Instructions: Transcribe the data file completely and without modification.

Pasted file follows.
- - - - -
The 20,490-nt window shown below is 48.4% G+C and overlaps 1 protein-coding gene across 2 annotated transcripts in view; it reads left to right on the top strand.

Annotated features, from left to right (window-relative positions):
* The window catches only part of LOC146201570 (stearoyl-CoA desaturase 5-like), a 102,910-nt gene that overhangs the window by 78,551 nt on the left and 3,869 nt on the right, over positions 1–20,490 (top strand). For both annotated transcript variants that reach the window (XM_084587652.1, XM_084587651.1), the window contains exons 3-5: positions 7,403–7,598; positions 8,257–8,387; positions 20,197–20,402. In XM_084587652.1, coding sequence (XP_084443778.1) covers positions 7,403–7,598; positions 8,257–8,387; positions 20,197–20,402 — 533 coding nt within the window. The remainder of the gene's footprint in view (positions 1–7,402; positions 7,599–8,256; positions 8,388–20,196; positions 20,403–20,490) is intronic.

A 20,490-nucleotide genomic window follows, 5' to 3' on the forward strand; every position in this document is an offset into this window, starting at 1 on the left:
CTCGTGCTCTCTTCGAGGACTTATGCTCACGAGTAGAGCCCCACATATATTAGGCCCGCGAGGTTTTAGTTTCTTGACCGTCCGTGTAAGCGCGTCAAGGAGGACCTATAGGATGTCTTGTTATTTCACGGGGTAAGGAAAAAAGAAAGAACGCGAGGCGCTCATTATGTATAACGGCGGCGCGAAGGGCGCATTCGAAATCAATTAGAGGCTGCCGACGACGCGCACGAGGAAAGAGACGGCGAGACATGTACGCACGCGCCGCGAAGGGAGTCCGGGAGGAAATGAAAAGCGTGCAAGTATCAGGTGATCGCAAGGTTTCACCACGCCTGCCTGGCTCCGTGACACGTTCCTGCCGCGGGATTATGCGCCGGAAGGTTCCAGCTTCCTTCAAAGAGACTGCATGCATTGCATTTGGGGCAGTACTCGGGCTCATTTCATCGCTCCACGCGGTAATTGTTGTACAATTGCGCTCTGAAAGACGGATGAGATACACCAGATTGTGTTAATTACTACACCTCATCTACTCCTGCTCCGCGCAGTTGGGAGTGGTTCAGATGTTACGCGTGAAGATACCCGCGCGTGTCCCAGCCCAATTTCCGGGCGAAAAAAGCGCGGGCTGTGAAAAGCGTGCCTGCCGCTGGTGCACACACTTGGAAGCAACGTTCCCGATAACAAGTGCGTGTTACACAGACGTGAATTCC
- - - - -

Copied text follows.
The 20,490-nt window shown below is 48.4% G+C and overlaps 1 protein-coding gene across 2 annotated transcripts in view; it reads left to right on the top strand.

Annotated features, from left to right (window-relative positions):
* The window catches only part of LOC146201570 (stearoyl-CoA desaturase 5-like), a 102,910-nt gene that overhangs the window by 78,551 nt on the left and 3,869 nt on the right, over positions 1–20,490 (top strand). For both annotated transcript variants that reach the window (XM_084587652.1, XM_084587651.1), the window contains exons 3-5: positions 7,403–7,598; positions 8,257–8,387; positions 20,197–20,402. In XM_084587652.1, coding sequence (XP_084443778.1) covers positions 7,403–7,598; positions 8,257–8,387; positions 20,197–20,402 — 533 coding nt within the window. The remainder of the gene's footprint in view (positions 1–7,402; positions 7,599–8,256; positions 8,388–20,196; positions 20,403–20,490) is intronic.

A 20,490-nucleotide genomic window follows, 5' to 3' on the forward strand; every position in this document is an offset into this window, starting at 1 on the left:
CTCGTGCTCTCTTCGAGGACTTATGCTCACGAGTAGAGCCCCACATATATTAGGCCCGCGAGGTTTTAGTTTCTTGACCGTCCGTGTAAGCGCGTCAAGGAGGACCTATAGGATGTCTTGTTATTTCACGGGGTAAGGAAAAAAGAAAGAACGCGAGGCGCTCATTATGTATAACGGCGGCGCGAAGGGCGCATTCGAAATCAATTAGAGGCTGCCGACGACGCGCACGAGGAAAGAGACGGCGAGACATGTACGCACGCGCCGCGAAGGGAGTCCGGGAGGAAATGAAAAGCGTGCAAGTATCAGGTGATCGCAAGGTTTCACCACGCCTGCCTGGCTCCGTGACACGTTCCTGCCGCGGGATTATGCGCCGGAAGGTTCCAGCTTCCTTCAAAGAGACTGCATGCATTGCATTTGGGGCAGTACTCGGGCTCATTTCATCGCTCCACGCGGTAATTGTTGTACAATTGCGCTCTGAAAGACGGATGAGATACACCAGATTGTGTTAATTACTACACCTCATCTACTCCTGCTCCGCGCAGTTGGGAGTGGTTCAGATGTTACGCGTGAAGATACCCGCGCGTGTCCCAGCCCAATTTCCGGGCGAAAAAAGCGCGGGCTGTGAAAAGCGTGCCTGCCGCTGGTGCACACACTTGGAAGCAACGTTCCCGATAACAAGTGCGTGTTACACAGACGTGAATTCC